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Buzzkill

Forming a roughing gouge

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A little background first.  Until a few weeks ago I had never turned wood on a lathe.  I built a makeshift lathe from parts I had and of course about a week later someone gave me a Shopsmith 10e - the oldest model made I believe.  I spent a couple weekends resurrecting it from the dead and making a tool rest and drive center for the lathe function.  I've also made a skew chisel and now I'm planning to make a roughing gouge, parting tool, and probably a bowl gouge.  My potential starting materials are coil spring, leaf spring, old files, or some O1 drill rod.

I don't have a press or power hammer, so I'm looking for a good way to form the roughing gouge.  My thinking is using the leaf spring for this, but pounding it into the deep "U" shape needed using the step and horn will definitely be time consuming and it may be difficult for me to get a uniform shape six to eight inches long.  I've considered fabricating a tool that will support the edges and a top fuller that I can use to create the channel, but I thought I'd ask if anyone has a better idea before I get started down that road.

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are you going to grind or file the back of the chisel smooth?   I would start with a tapered end of a leaf spring, hot cut a piece to work with  and use a bottom swage to form it into using a cross peen peen.   Do you have a good one to use as a model?

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I will be using my grinder to do as much of additional shaping and sharpening as possible.  I don't have any attachments right now which will allow me to grind in the channel though.

I don't have a roughing gouge to lay eyes on while working.  All I really have is pictures and videos I've seen to estimate the dimensions and approximate shape.

I'd have to create a bottom swage to do that, but I do have a combination straight and cross pein hammer with fairly large radii that I can use to at least get the shape close.  I might have to switch to a smaller pein or fuller to get deep enough though.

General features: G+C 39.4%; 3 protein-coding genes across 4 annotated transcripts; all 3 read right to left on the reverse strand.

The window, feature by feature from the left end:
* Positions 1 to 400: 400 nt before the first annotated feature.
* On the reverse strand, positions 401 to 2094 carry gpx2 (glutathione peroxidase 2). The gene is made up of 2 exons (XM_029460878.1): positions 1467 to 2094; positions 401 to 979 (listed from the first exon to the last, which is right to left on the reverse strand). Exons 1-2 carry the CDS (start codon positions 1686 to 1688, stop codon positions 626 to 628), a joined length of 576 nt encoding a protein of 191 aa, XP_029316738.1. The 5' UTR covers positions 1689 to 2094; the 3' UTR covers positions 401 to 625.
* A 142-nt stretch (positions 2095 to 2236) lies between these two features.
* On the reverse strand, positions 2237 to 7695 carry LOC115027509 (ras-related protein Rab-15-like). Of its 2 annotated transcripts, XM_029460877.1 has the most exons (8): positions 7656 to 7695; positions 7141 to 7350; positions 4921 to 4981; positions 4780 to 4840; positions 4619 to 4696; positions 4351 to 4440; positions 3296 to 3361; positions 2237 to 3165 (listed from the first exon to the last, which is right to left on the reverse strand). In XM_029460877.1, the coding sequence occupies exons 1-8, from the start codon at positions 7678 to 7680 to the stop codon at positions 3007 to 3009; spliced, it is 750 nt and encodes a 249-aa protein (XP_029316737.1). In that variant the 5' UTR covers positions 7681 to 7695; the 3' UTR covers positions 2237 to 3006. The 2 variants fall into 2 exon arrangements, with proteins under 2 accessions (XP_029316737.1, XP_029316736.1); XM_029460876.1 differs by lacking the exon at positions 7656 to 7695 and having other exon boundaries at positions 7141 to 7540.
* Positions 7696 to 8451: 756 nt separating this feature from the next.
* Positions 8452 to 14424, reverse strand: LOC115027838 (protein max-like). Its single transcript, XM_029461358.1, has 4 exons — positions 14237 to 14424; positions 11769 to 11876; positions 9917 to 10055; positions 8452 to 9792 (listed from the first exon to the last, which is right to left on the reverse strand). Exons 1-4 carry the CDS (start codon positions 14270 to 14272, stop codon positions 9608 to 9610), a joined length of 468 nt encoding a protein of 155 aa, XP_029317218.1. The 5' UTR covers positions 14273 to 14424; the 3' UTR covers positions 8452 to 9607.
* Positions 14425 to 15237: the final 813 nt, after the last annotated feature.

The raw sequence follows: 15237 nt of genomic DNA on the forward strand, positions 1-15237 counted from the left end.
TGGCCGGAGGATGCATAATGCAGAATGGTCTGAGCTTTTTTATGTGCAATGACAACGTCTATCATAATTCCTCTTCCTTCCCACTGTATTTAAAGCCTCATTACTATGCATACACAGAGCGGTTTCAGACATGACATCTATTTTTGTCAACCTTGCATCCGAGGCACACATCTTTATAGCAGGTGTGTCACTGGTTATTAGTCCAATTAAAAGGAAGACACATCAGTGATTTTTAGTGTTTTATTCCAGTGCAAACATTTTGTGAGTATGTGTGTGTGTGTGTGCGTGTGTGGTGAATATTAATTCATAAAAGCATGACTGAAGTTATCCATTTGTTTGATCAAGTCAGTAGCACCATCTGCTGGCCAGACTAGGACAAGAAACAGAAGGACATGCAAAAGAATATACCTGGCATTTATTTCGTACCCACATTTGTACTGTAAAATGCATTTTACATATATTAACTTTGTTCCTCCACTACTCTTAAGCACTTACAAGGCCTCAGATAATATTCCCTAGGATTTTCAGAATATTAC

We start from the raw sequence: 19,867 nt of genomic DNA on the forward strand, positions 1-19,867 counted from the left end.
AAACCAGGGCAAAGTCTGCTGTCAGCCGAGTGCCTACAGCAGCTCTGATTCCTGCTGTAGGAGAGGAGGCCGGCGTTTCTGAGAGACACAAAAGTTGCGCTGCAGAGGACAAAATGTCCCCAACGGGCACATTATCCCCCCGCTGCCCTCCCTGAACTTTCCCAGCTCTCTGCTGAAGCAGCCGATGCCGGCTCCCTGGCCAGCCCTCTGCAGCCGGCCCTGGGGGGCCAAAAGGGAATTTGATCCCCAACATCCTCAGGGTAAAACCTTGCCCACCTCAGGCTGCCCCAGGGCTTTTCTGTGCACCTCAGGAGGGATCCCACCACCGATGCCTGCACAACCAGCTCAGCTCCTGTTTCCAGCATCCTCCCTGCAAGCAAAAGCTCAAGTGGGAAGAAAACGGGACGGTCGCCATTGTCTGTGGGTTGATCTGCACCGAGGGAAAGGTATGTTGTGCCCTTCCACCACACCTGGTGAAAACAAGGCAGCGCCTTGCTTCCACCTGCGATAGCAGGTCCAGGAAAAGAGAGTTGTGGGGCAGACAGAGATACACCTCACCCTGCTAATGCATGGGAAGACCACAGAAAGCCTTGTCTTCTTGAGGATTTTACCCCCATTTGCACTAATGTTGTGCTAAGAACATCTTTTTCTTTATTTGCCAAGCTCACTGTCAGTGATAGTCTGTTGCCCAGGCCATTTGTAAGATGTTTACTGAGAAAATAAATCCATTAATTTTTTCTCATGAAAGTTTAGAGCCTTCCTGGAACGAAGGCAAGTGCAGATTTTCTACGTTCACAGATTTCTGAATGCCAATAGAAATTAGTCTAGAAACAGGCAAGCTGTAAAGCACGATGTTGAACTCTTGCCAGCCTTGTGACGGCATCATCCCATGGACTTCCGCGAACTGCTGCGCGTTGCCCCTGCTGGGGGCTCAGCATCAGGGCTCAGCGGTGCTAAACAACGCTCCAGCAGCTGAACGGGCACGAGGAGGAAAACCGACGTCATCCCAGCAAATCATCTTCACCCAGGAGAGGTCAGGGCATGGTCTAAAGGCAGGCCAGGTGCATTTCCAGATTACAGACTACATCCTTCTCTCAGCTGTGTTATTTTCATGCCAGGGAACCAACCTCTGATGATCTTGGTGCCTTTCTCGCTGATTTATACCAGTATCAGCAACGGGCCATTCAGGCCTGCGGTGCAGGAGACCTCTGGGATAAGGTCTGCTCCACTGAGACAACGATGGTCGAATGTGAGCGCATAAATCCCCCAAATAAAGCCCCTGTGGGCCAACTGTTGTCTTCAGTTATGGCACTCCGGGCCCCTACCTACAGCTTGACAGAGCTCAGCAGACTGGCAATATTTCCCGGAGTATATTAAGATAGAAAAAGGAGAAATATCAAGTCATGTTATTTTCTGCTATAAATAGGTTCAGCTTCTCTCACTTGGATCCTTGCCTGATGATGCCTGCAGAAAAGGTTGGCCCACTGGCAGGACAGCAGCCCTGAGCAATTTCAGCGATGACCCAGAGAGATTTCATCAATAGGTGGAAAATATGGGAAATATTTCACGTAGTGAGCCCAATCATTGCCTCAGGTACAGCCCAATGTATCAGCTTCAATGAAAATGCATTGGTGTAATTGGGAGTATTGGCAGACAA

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Well it's fairly simple to do a nice smooth back using slack belt grinding on your 2x72 belt grinder---you need a smooth back so you can easily adjust the attack of the gouge on your tool rest in use.  Interior smoothness not as important

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Thanks for the responses and the tip.  The back side should be no problem to clean up well.

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A cross peen hammer with a wide peen will mark up the inside which as long as the dings are not extreme will not cause too many functional problems.  If you want it to b be pretty inside use a fuller on the top rather than hitting it directly with a hammer.  In this case a fuller can be as simple as a larger diameter piece of round bar with a smaller bar welded on as a handle.  Think hotdog on a stick.  A striker with a sledge is very helpful but not necessary.   Make sure you round the ends of the fuller so you don't have sharp corners to dig into the inside. 

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This will be a one man operation, but I should be able to make a hardy hole mounted spring fuller to do that part of the job.  I'm just trying to figure out what to do for the bottom swage.  I considered trying to use wood since this will probably be a one-off item, but I don't think that would work well on the anvil and I don't have a good size stump I can modify.  I will figure something out though.

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I learned to turn on a Shopsmith.  I'd advise getting a mini lath like the Nova instead!  When I had a big turning job to do, I bought a nova lathe!  The difference was astounding!!!  High speed steel is ideal for lathe chisels... I would be satisfied that a roughing gouge made from leaf spring would perform reasonably well though!  A piece of black pipe ought to work pretty well as a mandrel to form the u shape needed!  I wouldn't be afraid to free hand such on my anvil top... but I am pretty skilled now.  I'd leave the leaf spring quite thick, as the weight and stiffness are assets for such a tool!  Ideally, I would select one that starts out at a good thickness so that all I'd have to do is form the tang and roll the U shape!